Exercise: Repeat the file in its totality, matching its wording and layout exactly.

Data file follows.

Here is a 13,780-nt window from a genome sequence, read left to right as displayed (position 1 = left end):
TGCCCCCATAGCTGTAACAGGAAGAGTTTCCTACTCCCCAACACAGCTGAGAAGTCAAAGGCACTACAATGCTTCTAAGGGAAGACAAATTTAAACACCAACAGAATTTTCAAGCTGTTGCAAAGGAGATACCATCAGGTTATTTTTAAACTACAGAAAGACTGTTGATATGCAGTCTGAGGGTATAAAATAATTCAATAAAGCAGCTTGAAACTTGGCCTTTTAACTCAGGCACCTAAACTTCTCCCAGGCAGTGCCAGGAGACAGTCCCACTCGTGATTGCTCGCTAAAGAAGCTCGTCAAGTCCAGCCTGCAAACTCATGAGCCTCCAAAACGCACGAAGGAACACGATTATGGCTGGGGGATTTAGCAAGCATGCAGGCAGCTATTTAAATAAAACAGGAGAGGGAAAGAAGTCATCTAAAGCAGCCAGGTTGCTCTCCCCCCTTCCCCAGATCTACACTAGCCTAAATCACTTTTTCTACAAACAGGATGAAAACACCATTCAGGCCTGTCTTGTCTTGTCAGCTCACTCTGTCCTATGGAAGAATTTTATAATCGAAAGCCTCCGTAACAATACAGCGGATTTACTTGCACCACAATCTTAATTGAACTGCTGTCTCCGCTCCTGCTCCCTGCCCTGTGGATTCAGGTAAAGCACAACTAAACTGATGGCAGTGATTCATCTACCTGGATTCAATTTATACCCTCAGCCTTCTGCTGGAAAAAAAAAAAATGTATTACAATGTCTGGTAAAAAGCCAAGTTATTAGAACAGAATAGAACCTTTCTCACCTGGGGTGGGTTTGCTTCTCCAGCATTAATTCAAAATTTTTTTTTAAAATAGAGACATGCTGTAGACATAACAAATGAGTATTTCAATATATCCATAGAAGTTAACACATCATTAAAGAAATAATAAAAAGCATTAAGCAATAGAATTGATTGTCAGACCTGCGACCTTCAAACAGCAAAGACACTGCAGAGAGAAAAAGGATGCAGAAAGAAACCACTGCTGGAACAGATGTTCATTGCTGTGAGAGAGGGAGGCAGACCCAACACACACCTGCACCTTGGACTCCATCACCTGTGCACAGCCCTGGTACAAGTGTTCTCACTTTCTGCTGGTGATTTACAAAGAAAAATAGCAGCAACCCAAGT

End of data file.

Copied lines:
Here is a 13,780-nt window from a genome sequence, read left to right as displayed (position 1 = left end):
TGCCCCCATAGCTGTAACAGGAAGAGTTTCCTACTCCCCAACACAGCTGAGAAGTCAAAGGCACTACAATGCTTCTAAGGGAAGACAAATTTAAACACCAACAGAATTTTCAAGCTGTTGCAAAGGAGATACCATCAGGTTATTTTTAAACTACAGAAAGACTGTTGATATGCAGTCTGAGGGTATAAAATAATTCAATAAAGCAGCTTGAAACTTGGCCTTTTAACTCAGGCACCTAAACTTCTCCCAGGCAGTGCCAGGAGACAGTCCCACTCGTGATTGCTCGCTAAAGAAGCTCGTCAAGTCCAGCCTGCAAACTCATGAGCCTCCAAAACGCACGAAGGAACACGATTATGGCTGGGGGATTTAGCAAGCATGCAGGCAGCTATTTAAATAAAACAGGAGAGGGAAAGAAGTCATCTAAAGCAGCCAGGTTGCTCTCCCCCCTTCCCCAGATCTACACTAGCCTAAATCACTTTTTCTACAAACAGGATGAAAACACCATTCAGGCCTGTCTTGTCTTGTCAGCTCACTCTGTCCTATGGAAGAATTTTATAATCGAAAGCCTCCGTAACAATACAGCGGATTTACTTGCACCACAATCTTAATTGAACTGCTGTCTCCGCTCCTGCTCCCTGCCCTGTGGATTCAGGTAAAGCACAACTAAACTGATGGCAGTGATTCATCTACCTGGATTCAATTTATACCCTCAGCCTTCTGCTGGAAAAAAAAAAAATGTATTACAATGTCTGGTAAAAAGCCAAGTTATTAGAACAGAATAGAACCTTTCTCACCTGGGGTGGGTTTGCTTCTCCAGCATTAATTCAAAATTTTTTTTTAAAATAGAGACATGCTGTAGACATAACAAATGAGTATTTCAATATATCCATAGAAGTTAACACATCATTAAAGAAATAATAAAAAGCATTAAGCAATAGAATTGATTGTCAGACCTGCGACCTTCAAACAGCAAAGACACTGCAGAGAGAAAAAGGATGCAGAAAGAAACCACTGCTGGAACAGATGTTCATTGCTGTGAGAGAGGGAGGCAGACCCAACACACACCTGCACCTTGGACTCCATCACCTGTGCACAGCCCTGGTACAAGTGTTCTCACTTTCTGCTGGTGATTTACAAAGAAAAATAGCAGCAACCCAAGT